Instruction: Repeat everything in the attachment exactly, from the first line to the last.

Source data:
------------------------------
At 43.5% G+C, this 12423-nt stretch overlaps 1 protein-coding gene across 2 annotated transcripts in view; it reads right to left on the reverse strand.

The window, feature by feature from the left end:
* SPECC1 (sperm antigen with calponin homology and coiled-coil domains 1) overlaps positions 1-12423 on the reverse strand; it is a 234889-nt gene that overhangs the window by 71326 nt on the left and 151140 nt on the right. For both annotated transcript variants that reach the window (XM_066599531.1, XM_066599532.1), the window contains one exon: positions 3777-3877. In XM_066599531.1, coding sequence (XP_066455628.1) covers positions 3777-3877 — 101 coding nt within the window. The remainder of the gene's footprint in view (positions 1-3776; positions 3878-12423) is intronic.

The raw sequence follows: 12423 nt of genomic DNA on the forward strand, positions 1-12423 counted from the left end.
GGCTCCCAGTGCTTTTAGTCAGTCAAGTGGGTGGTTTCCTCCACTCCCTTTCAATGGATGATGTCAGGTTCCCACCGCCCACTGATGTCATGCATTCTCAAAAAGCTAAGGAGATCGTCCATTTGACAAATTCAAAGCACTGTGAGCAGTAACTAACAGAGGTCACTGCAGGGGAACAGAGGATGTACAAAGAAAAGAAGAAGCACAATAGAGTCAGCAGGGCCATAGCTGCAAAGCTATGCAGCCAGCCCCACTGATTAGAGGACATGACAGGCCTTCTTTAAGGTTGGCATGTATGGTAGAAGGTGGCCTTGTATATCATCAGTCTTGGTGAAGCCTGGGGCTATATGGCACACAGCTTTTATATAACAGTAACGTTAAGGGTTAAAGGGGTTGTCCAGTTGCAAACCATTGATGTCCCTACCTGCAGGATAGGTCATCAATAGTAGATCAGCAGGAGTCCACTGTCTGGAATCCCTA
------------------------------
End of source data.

At 43.5% G+C, this 12423-nt stretch overlaps 1 protein-coding gene across 2 annotated transcripts in view; it reads right to left on the reverse strand.

The window, feature by feature from the left end:
* SPECC1 (sperm antigen with calponin homology and coiled-coil domains 1) overlaps positions 1-12423 on the reverse strand; it is a 234889-nt gene that overhangs the window by 71326 nt on the left and 151140 nt on the right. For both annotated transcript variants that reach the window (XM_066599531.1, XM_066599532.1), the window contains one exon: positions 3777-3877. In XM_066599531.1, coding sequence (XP_066455628.1) covers positions 3777-3877 — 101 coding nt within the window. The remainder of the gene's footprint in view (positions 1-3776; positions 3878-12423) is intronic.

The raw sequence follows: 12423 nt of genomic DNA on the forward strand, positions 1-12423 counted from the left end.
GGCTCCCAGTGCTTTTAGTCAGTCAAGTGGGTGGTTTCCTCCACTCCCTTTCAATGGATGATGTCAGGTTCCCACCGCCCACTGATGTCATGCATTCTCAAAAAGCTAAGGAGATCGTCCATTTGACAAATTCAAAGCACTGTGAGCAGTAACTAACAGAGGTCACTGCAGGGGAACAGAGGATGTACAAAGAAAAGAAGAAGCACAATAGAGTCAGCAGGGCCATAGCTGCAAAGCTATGCAGCCAGCCCCACTGATTAGAGGACATGACAGGCCTTCTTTAAGGTTGGCATGTATGGTAGAAGGTGGCCTTGTATATCATCAGTCTTGGTGAAGCCTGGGGCTATATGGCACACAGCTTTTATATAACAGTAACGTTAAGGGTTAAAGGGGTTGTCCAGTTGCAAACCATTGATGTCCCTACCTGCAGGATAGGTCATCAATAGTAGATCAGCAGGAGTCCACTGTCTGGAATCCCTA